A Moment in Crime by Amanda Allen

MomentinCrimeA Moment in Crime is the second in a series of novels by Amanda Allen set in 1920s New Mexico (check out my review of Santa Fe Mourning here). The protagonist, Madeline Vaughn-Alwin, comes from a background of wealth and privilege but following the death of her husband in the War she settles in Santa Fe where she works as an artist.

This novel picks up shortly after the first with Maddie attending a display of her work in a gallery. She is surprised when her cousin Gwen turns up to the party looking on the verge of collapse telling her that she needs her help.

Gwen is an actress who has a role in a movie production that is in town to film some scenes on location. She tells Maddie that she had slept with the director, Luther Bishop, who had promised her a big role but that she was ultimately only given a bit part. He blames his wife, the film’s leading lady, for his reneging on the deal and when she has a pregnancy scare he tries to pay her off to take care of it.

Maddie soon discovers that other members of the cast and crew have grievances against their director and that he may have also made some enemies among the locals. The reader will not be surprised when Maddie discovers him dead, hanging from the ceiling in his office in a staged suicide.

Like the first novel in the series, I found this to be an entertaining and lively read. The setting is quite wonderful and appeals enormously to me both in its sense of place and time. There are plenty of interesting historical and cultural details about the city to pick up on and I do think those details help the setting to feel real and vibrant. Both books have given me an urge to travel to Santa Fe and visit the landscape and the La Fonda hotel which plays a prominent role in both stories.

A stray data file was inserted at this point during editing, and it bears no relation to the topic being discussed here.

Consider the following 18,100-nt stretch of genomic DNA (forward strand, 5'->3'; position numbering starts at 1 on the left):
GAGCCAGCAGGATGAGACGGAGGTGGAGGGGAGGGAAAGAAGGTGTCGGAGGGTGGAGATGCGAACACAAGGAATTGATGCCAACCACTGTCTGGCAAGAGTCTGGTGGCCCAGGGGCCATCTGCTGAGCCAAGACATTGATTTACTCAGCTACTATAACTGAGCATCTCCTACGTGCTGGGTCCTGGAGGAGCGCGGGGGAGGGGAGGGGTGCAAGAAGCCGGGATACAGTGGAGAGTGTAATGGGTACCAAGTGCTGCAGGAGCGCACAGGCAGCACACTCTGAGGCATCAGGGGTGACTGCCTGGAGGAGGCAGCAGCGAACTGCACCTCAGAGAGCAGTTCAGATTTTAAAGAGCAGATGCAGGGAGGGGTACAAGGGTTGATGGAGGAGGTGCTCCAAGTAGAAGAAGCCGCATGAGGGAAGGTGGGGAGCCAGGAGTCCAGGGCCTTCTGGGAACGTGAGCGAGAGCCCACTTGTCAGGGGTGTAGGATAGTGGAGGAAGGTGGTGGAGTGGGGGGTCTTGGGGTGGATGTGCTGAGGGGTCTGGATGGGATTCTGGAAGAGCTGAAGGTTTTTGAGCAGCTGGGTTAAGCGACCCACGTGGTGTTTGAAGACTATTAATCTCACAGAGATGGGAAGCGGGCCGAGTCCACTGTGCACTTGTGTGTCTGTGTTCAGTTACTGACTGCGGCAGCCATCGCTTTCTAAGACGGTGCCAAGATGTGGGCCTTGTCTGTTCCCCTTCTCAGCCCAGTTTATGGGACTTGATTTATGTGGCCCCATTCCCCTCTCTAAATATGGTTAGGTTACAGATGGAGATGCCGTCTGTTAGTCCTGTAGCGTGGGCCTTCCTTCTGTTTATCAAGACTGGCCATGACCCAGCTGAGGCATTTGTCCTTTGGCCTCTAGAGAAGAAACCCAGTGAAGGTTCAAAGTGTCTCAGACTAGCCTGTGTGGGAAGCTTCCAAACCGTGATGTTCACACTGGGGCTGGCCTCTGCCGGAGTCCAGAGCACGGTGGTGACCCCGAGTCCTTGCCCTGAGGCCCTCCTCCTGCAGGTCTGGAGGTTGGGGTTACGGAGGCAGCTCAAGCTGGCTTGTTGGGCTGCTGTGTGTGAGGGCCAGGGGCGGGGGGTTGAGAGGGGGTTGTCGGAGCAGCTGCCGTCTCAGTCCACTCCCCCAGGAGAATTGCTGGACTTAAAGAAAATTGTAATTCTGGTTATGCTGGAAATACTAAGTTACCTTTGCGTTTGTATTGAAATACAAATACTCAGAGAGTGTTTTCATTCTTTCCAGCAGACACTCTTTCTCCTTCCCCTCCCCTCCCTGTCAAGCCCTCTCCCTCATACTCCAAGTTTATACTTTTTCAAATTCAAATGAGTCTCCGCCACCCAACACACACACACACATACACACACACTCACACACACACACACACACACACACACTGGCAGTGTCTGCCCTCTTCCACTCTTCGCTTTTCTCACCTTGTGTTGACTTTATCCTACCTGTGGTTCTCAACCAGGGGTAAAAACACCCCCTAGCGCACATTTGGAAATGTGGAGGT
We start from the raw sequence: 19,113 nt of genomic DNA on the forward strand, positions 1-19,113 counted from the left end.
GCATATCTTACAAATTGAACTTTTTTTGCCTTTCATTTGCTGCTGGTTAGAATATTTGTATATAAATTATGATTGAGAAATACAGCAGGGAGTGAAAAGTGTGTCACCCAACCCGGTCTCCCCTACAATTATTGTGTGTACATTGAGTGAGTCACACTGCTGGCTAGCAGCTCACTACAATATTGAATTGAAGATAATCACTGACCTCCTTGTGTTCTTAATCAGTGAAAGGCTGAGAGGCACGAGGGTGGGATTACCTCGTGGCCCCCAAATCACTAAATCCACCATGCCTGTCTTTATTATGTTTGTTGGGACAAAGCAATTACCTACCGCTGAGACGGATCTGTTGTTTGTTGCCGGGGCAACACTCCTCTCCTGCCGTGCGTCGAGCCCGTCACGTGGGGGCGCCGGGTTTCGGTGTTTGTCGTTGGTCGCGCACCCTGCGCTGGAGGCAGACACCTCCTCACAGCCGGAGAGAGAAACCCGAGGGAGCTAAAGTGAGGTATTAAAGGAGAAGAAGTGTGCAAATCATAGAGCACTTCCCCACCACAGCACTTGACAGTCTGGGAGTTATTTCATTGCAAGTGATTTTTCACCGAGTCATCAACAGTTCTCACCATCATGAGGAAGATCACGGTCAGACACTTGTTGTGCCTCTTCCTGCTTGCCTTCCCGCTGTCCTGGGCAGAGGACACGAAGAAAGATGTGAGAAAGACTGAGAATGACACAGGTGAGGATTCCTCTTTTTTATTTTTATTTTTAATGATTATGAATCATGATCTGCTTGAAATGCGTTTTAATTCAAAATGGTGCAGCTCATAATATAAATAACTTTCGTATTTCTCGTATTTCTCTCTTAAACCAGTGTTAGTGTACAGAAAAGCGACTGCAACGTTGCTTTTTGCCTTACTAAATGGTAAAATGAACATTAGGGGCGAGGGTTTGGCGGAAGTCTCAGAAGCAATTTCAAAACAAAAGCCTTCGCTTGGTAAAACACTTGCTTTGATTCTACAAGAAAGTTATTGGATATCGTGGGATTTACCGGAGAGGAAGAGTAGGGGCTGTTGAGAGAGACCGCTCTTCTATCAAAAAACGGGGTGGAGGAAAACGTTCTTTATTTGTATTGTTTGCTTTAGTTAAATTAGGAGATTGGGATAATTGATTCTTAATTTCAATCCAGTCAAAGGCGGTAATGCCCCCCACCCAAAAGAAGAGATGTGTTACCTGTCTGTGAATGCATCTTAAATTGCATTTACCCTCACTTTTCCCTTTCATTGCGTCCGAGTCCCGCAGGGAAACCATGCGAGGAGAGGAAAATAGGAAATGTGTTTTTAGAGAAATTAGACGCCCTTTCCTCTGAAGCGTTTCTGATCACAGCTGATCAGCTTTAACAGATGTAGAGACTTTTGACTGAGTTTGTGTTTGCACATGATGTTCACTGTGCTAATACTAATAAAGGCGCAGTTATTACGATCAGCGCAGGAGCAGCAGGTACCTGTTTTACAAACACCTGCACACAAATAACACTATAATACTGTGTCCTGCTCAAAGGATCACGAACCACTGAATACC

The bohemian nature of Santa Fe’s artistic community in this period allows for a book that can incorporate those historical elements and themes while still feeling modern. Allen develops a great cast of supporting characters surrounding Maddie such as her housekeeper Juanita, best friend Gunther, her English doctor beau David and Chesterton superfan and crime solving buddy, Father Malone. They are all distinctive and charming, making it easy to enjoy their company.

The idea of setting a story around a film production coming to town is an interesting one. The casting couch element of the story feels particularly timely and I think it is handled quite well. Some readers may be surprised by just how messy, improvisational and chaotic a major film production might be in this period but I think the novel effectively conveys the idea that this is a time where the film industry was becoming glamorous but also that this is happening before the studio system reached its heights.

It makes a great setting for a mystery and I think the early part of the case is quite intriguing, setting up multiple suspects and giving them convincing reasons to want Luther dead. Once again Allen gives Maddie a convincing, personal reason to want to dig deeper into a case by having her cousin become the Police’s chief suspect and this works well to motivate her even when things become more dangerous.

There are some issues with the way the case develops that I think do detract from the book when judging it as a mystery. While this is set up to be a detective story, as with the first novel Maddie really stumbles onto the solution as a consequence of an action she takes rather than through deduction. This would not bother me if the reader could have solved it before the reveal but while the solution is clued, at that point there is little to disqualify some of the other suspects.

Similarly, I felt frustrated that Allen identifies several suspects early in the novel but never really does anything with them. One of those suspects has a particularly strong and interesting motive to want Luther dead that I think is at least as convincing as the killer’s and yet it goes unexamined. I do wish that space had been found to take a closer look at that suspect within the investigation as I think it would have not only helped with the case, it could have enhanced one of the novel’s themes.

Though I have a few issues with the manner in which the mystery is resolved, I did thoroughly enjoy the adventure that led to that point. This series has a wonderful sense of character and setting and I thoroughly enjoy spending time with Maddie and her circle of friends. I would certainly suggest these books for those who are looking for a historical setting away from the familiar environments of the big metropolises and I look forward to reading future installments in this series.

Copy provided by the publisher for early review. A Moment in Crime is set to be released on December 11 in the United States. The eBook will be released on the same date in the United Kingdom and on December 27 in print.

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